Stable prices provide a sense of security. They help define a reliable social and political order. Like safe streets, clean drinking water, and dependable electricity, their importance is noticed only when they go missing. When they did just that in the 1970s, Americans were horrified. From week to week, people couldn’t know the cost of their groceries, utility bills, appliances, dry cleaning, toothpaste, and pizza. People couldn’t predict whether their wages would keep pace with prices. People couldn’t plan; their savings were at risk. And no one seemed capable of controlling inflation. The inflationary episode was a deeply disturbing and disillusioning experience that eroded Americans’ confidence in their future and their leaders. There were widespread consequences. Without double-digit inflation, Ronald Reagan almost certainly would not have been elected president in 1980; the conservative political movement that he inspired would have emerged later or, conceivably, not at all. High inflation incontestably destabilized the economy, leading to four recessions (those of 1969–70, 1973–75, 1980, and 1981–82) of growing severity. High inflation stunted the increase of living standards through lower productivity growth. High inflation caused the stock market to stagnate; the Dow Jones Industrial Average was no higher in 1982 than in 1965. And it led to a series of debt crises that afflicted American farmers, the U.S. savings and loan industry, and developing countries. Afterward, declining inflation—“disinflation”—led to lower interest rates, which led to higher stock prices and, much later, higher home prices. This disinflation promoted the last quarter century’s prosperity. In the two decades after 1982, the business cycle moderated so that the country suffered only two relatively mild recessions (those of 1990–91 and 2001), lasting a total of 16 months. Monthly unemployment peaked at 7.8 percent in June 1992. As stock and home values rose, Americans felt wealthier and borrowed more or spent more of their current incomes. A great shopping spree ensued, and the savings rate declined. Trade deficits—stimulated by Americans’ ravenous appetite for cars, computers, toys, and shoes—ballooned. At the same time, this prolonged prosperity helped spawn complacency and carelessness, which ultimately climaxed in a different sort of economic instability and the financial turmoil that assaulted the economy in 2007 and 2008. Who Was to Blame? Double-digit inflation was not an act of nature or a random accident. It was the federal government’s greatest domestic policy blunder since World War II, the perverse consequence of well-meaning economic policies, promoted by some of the nation’s most eminent academic economists. These policies promised to control the business cycle but ended up making it worse. The episode invites comparison with the war in Vietnam, the biggest foreign policy blunder in the post–World War II era. Both arose from good intentions: The one would preserve freedom; the other would expand prosperity. Both had intellectuals as advocates, whether economists or theorists of limited war. Both suffered from overreach and simplification; events on the ground constantly confounded expectations. But there is a big difference. One (Vietnam) occupies a huge space in historic memory. The other (inflation) does not. This inflation had no comparable precedent in American history. Sudden bursts of inflation had occurred before, almost always during wars when the government printed more money to pay for guns, soldiers, ships, and ammunition. What happened in the 1960s and ’70s was different. America’s most protracted peacetime inflation was the unintended side effect of policies designed to reduce unemployment and eliminate the business cycle. It was a product of the power of ideas. In the 1960s, academic economists argued—and political leaders accepted—that the economy could be kept permanently near “full employment” (initially defined as 4 percent unemployment). Booms and busts, recessions and depressions, had long been considered ugly and unavoidable aspects of industrial capitalism. But once people accepted the idea that the business cycle could be mastered, the self-restraint that had silently kept prices and wages in check gradually crumbled. New assumptions emerged. If government could prevent recessions, then companies could always count on strong demand for their products. All higher costs (including higher labor costs) could be recovered through higher prices. Similarly, if the economy was always near “full employment,” then workers could press for higher wages without facing job loss. If their current employers wouldn’t pay, someone else would. Government wouldn’t tolerate substantial unemployment; that was its promise. The result was a stubborn wage-price spiral. Wages chased prices, which chased wages. Inflation became self-fulfilling and entrenched. Everything rested on an illusion, the Phillips Curve: the notion that there was a fixed tradeoff between unemployment and inflation. If true, that meant a society could consciously decide how much of one or the other it wanted. If, say, 4 percent unemployment and 4 percent inflation seemed superior to 5 percent unemployment and 3 percent inflation, then we could choose the former. The trouble was that the tradeoff didn’t exist, except for brief periods. In an important 1968 paper, the economist Milton Friedman explained that, if government tried to hold unemployment below some “natural rate,” the result would simply be accelerating inflation. Another economist, Edmund Phelps of Columbia University, developed the concept almost simultaneously. By their logic, governmental efforts to push unemployment down to unrealistic levels were doomed to failure. What would actually happen in the 1970s—the constant acceleration of inflation—was foretold by Friedman and Phelps. But good ideas could not spontaneously displace the bad until actual experience demonstrated the differences, especially because the bad ideas were more politically attractive. For inflation to be reversed, the underlying politics and psychology had to change. Americans detested inflation. We seemed to have lost control, both as individuals and as a society, over our fate. Since 1935, the Gallup Poll has regularly asked respondents, “What do you think is the most important problem facing the country today?” In the nine years from 1973 to 1981, “the high cost of living” ranked No. 1 every year. In some surveys, an astounding 70 percent of the respondents cited it as the major problem. In 1971 it was second behind Vietnam; in 1972 it faded only because wage and price controls artificially and temporarily kept prices in check. In 1982 and 1983, it was second behind unemployment (and not coincidentally: the high joblessness stemmed from a savage recession caused by inflation). Among government officials, there was a widespread fatalism about continued inflation. President Carter often seemed forlorn at the prospect. Early in 1980, he was asked at a press conference what he planned to do about the problem. He replied, “It would be misleading for me to tell any of you that there is a solution to it.” His resignation was common. Inflation had so insinuated itself into the fabric of everyday life, the thinking went, that it could not be easily extracted. The standard remedy would be a horrific recession, or a depression, that would reduce wage and price increases. Inflation was rationalized as a reflection of the deeper ills of American society. It was not a cause of our problems; it was a consequence of our condition. Specifically, it was said to show that the nation was becoming ungovernable. Americans had more wants (for higher pay, more government programs, a cleaner environment) than could be met. When Ronald Reagan won in a near landslide—50.7 percent of the popular vote against Carter’s 41 percent—inflation was the dominating concern. Voters didn’t know that Reagan could control it; but they did know that Carter couldn’t. Later, Carter himself judged that inflation had been the decisive issue against him, more important than his mishandling of the Iranian hostage crisis. Exit polls showed that 47 percent of Reagan’s voters rated “controlling inflation” as the most important issue, followed closely by 45 percent who valued “strengthening America’s position in the world.” In the Gallup Poll in September, 58 percent rated inflation as the No. 1 problem. How Inflation Was Subdued The subjugation of inflation was principally the accomplishment of two men: Paul Volcker and Ronald Reagan. If either had been absent, the story would have unfolded differently and, from our present perspective, less favorably. Reagan, president from 1981 to 1989, and Volcker, chairman of the Federal Reserve Board from 1979 to 1987, forged an accidental alliance that was largely unspoken, impersonal, and misunderstood. There was no particular personal chemistry between the men. Nor was there any explicit bargain—you do this, and I’ll do that. Although Reagan supported Volcker, many officials in his administration openly criticized him. Even while the alliance flourished, it sometimes seemed a mirage. But the alliance was genuine, a compact of conviction. Both men believed that high inflation was shredding the fabric of the economy and of American society. The country could not thrive if it persisted. Buttressed by these beliefs, they broke with the past. Each had a role to play, and each played it somewhat independently of the other. Volcker took a sledgehammer to inflationary expectations. He raised interest rates, tightened credit, and triggered the most punishing economic slump since the 1930s. In December 1980, banks’ “prime rate” (the loan rate for the worthiest business borrowers) hit a record 21.5 percent. Mortgage and bond rates rose in concert. By the summer of 1981, consumers had trouble borrowing for homes and cars. Many companies couldn’t borrow for new investment. Industrial production dropped 12 percent from mid-1981 until late 1982. In many industries, declines were steeper. In autos, it was 34 percent (from June 1981 to January 1982), and in steel it was 56 percent (from August 1981 to December 1982). By 1982 the number of business failures had tripled from 1979. Construction starts of new homes in 1982 were 40 percent below the 1979 level. Worse, unemployment exploded. By late 1982, it was 10.8 percent, which remains a post–World War II record. It is doubtful that, aside from Reagan, any other potential president would have let the Fed proceed unchallenged. Certainly Carter wouldn’t have, had he been re-elected, nor would his chief Democratic rival, Sen. Edward M. Kennedy (D-Mass.). Both would have faced intense pressures from the party’s faithful, led by unionized workers—especially auto- and steelworkers—who were big victims of Volcker’s austerity. Nor is it likely that any of the major Republican presidential contenders in 1980 would have acquiesced, including George H.W. Bush, Howard Baker, and John Connally. Reagan’s initial economic program promised to reduce the money supply to curb inflation. He was the first president to make that part of his agenda, and he never retreated from it. As the economy deteriorated, he kept quiet. He refused to criticize Volcker publicly, to urge a lowering of interest rates, or to work behind the scenes to bring that about. When the president did speak, he supported Volcker. At a press conference on February 18, 1982—with unemployment near 9 percent—Reagan called inflation “our No. 1 enemy” and referred to fears that “the Federal Reserve Board will revert to the inflationary monetary policies of the past.” The president pledged that this wouldn’t happen. “I have met with Chairman Volcker several times during the past year,” he said. “We met again earlier this week. I have confidence in the announced policies of the Federal Reserve.” Reagan’s patience enabled the Federal Reserve to maintain a punishing and increasingly unpopular policy long enough to alter inflationary psychology. There was an outpouring of bills and resolutions to impeach Volcker, roll back interest rates, or require the appointment of new Fed governors sympathetic to farmers, workers, consumers, and small businesses. Rep. Jack Kemp (D-N.Y.), a prominent Republican “supply-sider,” wanted Volcker to resign. In August 1982, Sen. Robert C. Byrd of West Virginia, the Democratic floor leader, introduced the Balanced Monetary Policy Act of 1982, which would have forced the Fed to reduce interest rates. Reagan’s popularity ratings collapsed. In May 1981, early in his presidency, Reagan’s approval had reached a high of 68 percent. By April 1982, it was 45 percent (46 percent disapproved); by January 1983, it was 35 percent, the low point (56 percent disapproved). As the economy sank, Reagan was advancing an economic program of across-the-board tax cuts, widely portrayed as favoring the rich, and spending cuts, widely portrayed as hurting the poor. He was portrayed as spearheading an economic assault against ordinary Americans. On inflation, Reagan was clear-eyed. “Unlike some of his predecessors, he had a strong visceral aversion to inflation,” Volcker later said. Reagan was “influenced by people like Milton Friedman and understood that inflation was always a monetary phenomenon,” that it was “too much money chasing too few goods,” said William Niskanen, a member of Reagan’s Council of Economic Advisers. “He was the first president who understood that.…He knew that controlling inflation by regulation [controls] was absurd.” Even now, the social costs of controlling inflation seem horrendous. Over a four-year period (1979–82), the U.S. economy’s output barely increased. It nudged ahead in the first two years and then fell back in the last two. Since 1950, there had been nothing like that. Unemployment peaked in 1982 near 11 percent—a figure that, a few years earlier, would have been widely judged inconceivable. Although lower inflation benefited most people, the casualties were numerous and broadly dispersed geographically and socially: small business owners, overextended farmers, industrial workers. The number of business failures in 1982 (24,908) was nearly 50 percent higher than in any other year since World War II, and it would double to 52,078 by 1984. From 1979 to 1983, farm income declined almost 50 percent. But against these heartbreaking costs, there were larger long-term gains. Once the recession lifted, the economy and productivity growth revived impressively. When Reagan left office, Americans still worried about inflation, but it no longer gripped them with fear. Inflation was one problem among many, not a scourge shredding the social fabric. The taming of inflation reinvigorated the economy as nothing else; the expansion lasted from early 1983 until the late summer of 1990. At the time, it was the second longest peacetime expansion in U.S. history. The Volcker-Reagan campaign discredited many of the ideas that had misgoverned national economic policy for nearly two decades. The notion that the Federal Reserve couldn’t control inflation was discredited. The notion that a little less unemployment could be exchanged for a little more inflation was discredited. In their place, a consensus slowly developed that “price stability”—a vague term that both Volcker and his successor, Alan Greenspan, defined as inflation so low that it barely affected people’s decisions—was desirable and would promote a more stable and productive economy. The Forgotten Crisis One of the dilemmas of a democratic society is how to take actions that, though immediately painful and unpopular, seem essential to the society’s long-term well-being. Coping with double-digit inflation posed precisely this problem. Any realistic program was bound to hurt millions of Americans, almost all innocent victims. This was so obvious that in the late 1970s a frontal assault on inflation seemed impossible. What Volcker and Reagan wrought now seems ancient history: an isolated episode with little relevance to our present condition. This is utterly wrong. For every nation, there are crucial demarcation points that fundamentally alter society. The greatest of these for the United States was the Civil War. The Great Depression and World War II created another massive chasm. In our era, the fall of double-digit inflation is one of those separation points, though on a smaller scale—a gorge, not a canyon. Something profound and pervasive occurred: what I call the restoration of capitalism. Much of what we now consider routine and normal originated in the tumultuous transition from high to low inflation. A majority of today’'Americans have never experienced double-digit inflation. In 2008 slightly more than 60 percent of today’s roughly 300 million Americans were born in 1962 or later, meaning that the oldest of them would have been only 17 or 18 when inflation peaked in 1979 and 1980. They were too young for it to have made much of an impression. Even for some of those who lived through it, the memory of inflation has faded. In a very superficial way, that provides a serviceable explanation for the way inflation’s memory has faded. But the same arithmetic applies to Vietnam—indeed more so, since it was an earlier event—and yet Vietnam retains a powerful grip on the national consciousness. Something else must be at work. Closer to the truth, I think, is a collective failure of communication and candor by the nation’s economists. At its base, double-digit inflation was their doing, a product of their bad ideas. There is now a widespread recognition of this, and although there are many technical studies of inflation and of the period of high inflation, there has not been much in the way of public apologies (from those who were complicit in the error) or reprimands (from those who were not, because they either dissented or were too young). There seems to be an unspoken pact of self-restraint to let bygones be bygones, perhaps out of collective embarrassment or a recognition that dwelling excessively on past failures might compromise economists’ prospects as government advisers and high-level appointees. Over the course of 2008, inflation has risen to the uncomfortable level of about 5 percent, driven largely by higher prices for oil and food emanating from international markets. Whether it will go higher or subside to the negligible range of zero to 2 percent (a level at which most economists believe prices changes are so slight that they barely affect most consumers or businesses) is impossible to say. What is less uncertain is the similarity between our present predicament and the situation that led to higher inflation in the 1960s and ’70s. Then, a little inflation seemed unthreatening; but a little led to a little more, and a little more led to a lot. Source: www.reason.com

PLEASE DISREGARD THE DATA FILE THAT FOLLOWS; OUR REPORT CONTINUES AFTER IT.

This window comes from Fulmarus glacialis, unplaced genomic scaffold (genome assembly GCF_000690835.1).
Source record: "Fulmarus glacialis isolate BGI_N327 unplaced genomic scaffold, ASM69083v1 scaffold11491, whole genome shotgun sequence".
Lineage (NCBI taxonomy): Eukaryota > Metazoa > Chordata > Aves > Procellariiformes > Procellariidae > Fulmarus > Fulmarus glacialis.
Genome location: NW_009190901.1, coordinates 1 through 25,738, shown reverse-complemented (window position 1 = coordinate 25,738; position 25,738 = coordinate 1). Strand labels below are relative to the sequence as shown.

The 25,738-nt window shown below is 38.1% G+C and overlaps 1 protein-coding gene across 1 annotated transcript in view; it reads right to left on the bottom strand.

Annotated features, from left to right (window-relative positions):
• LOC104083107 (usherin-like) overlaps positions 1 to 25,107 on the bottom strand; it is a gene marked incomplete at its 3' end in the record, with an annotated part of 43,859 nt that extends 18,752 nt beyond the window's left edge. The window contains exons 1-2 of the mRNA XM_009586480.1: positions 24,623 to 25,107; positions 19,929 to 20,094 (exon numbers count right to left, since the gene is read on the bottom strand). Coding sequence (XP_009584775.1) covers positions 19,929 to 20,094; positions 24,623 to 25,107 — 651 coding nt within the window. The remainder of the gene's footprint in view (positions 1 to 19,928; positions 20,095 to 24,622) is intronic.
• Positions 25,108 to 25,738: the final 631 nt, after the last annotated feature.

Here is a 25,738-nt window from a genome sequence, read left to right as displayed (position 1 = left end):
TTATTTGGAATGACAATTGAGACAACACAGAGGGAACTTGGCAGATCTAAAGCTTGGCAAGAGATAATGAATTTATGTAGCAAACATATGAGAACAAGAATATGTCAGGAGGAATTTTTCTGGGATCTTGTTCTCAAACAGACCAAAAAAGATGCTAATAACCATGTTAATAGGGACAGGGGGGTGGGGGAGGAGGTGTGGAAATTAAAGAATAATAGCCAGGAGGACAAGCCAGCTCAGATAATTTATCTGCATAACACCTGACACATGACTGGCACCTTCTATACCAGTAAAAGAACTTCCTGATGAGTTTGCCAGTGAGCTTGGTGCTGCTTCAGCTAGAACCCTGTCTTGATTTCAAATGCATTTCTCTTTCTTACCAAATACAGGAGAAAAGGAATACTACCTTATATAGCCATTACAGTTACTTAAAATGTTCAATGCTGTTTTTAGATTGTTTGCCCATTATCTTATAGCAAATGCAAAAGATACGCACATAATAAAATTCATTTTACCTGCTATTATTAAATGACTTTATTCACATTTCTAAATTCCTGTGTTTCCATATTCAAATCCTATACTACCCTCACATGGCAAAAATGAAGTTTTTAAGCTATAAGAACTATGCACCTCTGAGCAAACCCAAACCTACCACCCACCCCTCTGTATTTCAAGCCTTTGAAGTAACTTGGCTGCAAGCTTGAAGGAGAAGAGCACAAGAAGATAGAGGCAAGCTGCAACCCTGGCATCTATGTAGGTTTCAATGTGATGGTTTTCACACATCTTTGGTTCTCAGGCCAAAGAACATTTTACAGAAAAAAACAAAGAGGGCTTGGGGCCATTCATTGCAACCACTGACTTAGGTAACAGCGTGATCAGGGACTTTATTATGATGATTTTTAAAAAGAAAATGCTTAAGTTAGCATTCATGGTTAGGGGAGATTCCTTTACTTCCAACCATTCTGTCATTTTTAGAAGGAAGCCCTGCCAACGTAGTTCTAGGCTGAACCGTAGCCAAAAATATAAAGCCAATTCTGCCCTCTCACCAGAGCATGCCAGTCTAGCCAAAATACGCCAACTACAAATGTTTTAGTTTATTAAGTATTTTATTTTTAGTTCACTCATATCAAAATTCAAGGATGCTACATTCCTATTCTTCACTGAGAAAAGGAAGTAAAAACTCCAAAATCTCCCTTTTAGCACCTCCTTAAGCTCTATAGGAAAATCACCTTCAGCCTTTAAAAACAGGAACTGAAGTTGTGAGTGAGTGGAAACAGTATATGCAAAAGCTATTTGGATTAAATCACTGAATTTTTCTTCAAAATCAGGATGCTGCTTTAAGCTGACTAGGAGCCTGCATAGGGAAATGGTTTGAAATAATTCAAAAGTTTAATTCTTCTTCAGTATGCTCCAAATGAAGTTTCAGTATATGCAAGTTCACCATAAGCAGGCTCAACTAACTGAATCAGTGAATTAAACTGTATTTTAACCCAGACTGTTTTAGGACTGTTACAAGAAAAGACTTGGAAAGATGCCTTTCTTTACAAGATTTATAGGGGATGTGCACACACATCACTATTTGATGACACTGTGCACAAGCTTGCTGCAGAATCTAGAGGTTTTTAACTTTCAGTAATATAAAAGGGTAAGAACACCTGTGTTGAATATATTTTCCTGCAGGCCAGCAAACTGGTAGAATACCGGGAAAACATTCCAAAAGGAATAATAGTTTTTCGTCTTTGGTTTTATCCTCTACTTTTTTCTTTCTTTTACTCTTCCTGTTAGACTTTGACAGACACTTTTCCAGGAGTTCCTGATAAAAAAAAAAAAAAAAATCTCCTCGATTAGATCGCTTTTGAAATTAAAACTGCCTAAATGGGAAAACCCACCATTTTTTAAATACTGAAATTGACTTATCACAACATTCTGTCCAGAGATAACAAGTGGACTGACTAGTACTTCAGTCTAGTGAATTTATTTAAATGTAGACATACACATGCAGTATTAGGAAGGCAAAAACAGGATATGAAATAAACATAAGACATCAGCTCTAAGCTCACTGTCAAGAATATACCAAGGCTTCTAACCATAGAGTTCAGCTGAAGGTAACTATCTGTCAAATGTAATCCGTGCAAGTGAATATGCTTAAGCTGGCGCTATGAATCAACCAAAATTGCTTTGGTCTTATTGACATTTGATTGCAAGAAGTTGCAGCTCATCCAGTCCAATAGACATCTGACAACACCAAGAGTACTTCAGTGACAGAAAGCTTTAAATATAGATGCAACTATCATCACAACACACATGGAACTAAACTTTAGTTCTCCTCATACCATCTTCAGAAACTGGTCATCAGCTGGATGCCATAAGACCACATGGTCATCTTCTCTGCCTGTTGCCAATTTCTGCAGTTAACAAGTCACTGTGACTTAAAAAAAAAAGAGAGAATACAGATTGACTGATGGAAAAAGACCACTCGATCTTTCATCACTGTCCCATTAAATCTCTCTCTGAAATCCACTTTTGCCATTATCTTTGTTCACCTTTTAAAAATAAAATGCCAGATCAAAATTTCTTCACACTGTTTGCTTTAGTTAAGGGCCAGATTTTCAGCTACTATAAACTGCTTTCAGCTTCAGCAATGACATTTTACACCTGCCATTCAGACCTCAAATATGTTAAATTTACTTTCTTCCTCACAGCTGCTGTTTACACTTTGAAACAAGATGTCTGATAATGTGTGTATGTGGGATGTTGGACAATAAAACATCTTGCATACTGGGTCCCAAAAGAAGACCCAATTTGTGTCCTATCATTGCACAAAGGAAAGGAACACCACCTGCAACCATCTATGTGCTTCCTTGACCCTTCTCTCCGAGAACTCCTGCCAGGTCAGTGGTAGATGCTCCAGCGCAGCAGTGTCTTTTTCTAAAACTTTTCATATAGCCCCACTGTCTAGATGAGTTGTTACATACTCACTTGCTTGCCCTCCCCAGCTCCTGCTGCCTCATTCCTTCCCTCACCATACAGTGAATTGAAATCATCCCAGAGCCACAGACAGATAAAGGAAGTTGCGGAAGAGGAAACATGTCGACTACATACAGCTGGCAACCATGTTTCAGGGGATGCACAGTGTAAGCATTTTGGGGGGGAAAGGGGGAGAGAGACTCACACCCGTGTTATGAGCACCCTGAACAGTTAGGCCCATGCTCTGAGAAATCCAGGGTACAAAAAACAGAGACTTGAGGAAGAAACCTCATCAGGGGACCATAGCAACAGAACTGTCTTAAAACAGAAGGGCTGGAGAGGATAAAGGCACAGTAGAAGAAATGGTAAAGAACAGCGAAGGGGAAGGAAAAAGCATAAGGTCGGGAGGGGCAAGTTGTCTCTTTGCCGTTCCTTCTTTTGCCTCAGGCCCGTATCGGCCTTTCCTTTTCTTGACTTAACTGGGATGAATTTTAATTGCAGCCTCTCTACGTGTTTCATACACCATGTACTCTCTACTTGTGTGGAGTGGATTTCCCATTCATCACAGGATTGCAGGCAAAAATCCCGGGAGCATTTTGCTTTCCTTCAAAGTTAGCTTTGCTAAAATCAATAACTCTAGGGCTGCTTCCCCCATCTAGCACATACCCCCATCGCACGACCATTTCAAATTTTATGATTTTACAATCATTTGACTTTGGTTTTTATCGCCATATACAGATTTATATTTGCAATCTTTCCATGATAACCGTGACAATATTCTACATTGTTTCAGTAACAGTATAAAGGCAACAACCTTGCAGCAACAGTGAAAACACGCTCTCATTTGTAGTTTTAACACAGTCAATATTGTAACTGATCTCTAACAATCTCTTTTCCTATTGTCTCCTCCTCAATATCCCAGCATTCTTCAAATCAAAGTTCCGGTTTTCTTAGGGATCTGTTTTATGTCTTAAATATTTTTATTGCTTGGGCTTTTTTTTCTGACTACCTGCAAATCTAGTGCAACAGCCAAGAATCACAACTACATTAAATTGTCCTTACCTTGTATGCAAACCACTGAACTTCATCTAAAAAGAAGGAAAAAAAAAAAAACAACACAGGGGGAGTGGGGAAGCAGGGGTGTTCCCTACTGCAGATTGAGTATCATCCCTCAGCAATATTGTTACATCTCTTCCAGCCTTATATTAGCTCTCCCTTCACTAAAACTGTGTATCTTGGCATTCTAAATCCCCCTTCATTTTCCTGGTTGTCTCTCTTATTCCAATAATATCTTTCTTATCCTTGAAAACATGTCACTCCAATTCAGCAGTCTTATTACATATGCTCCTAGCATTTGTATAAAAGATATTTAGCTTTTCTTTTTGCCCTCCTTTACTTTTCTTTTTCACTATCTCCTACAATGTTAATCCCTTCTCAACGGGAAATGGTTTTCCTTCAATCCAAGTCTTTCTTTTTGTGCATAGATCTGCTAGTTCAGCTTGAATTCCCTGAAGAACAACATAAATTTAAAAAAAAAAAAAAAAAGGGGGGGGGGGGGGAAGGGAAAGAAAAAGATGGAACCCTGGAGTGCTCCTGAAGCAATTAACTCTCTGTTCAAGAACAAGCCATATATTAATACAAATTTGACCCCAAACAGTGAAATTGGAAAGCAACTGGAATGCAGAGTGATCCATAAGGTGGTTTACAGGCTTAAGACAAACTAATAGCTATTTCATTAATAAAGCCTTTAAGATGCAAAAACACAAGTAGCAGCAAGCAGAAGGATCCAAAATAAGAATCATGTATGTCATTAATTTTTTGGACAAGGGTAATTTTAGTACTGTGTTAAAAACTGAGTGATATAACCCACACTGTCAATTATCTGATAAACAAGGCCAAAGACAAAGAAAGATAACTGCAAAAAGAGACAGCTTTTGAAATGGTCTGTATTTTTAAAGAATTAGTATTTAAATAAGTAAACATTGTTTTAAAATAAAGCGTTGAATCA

WHETHER THE GROUP OF 20 ESTABLISHED A "new world order," as British Prime Minister Gordon Brown asserted Thursday at the end of the London meeting of world leaders, it clearly gave a boost to the emerging markets of the world.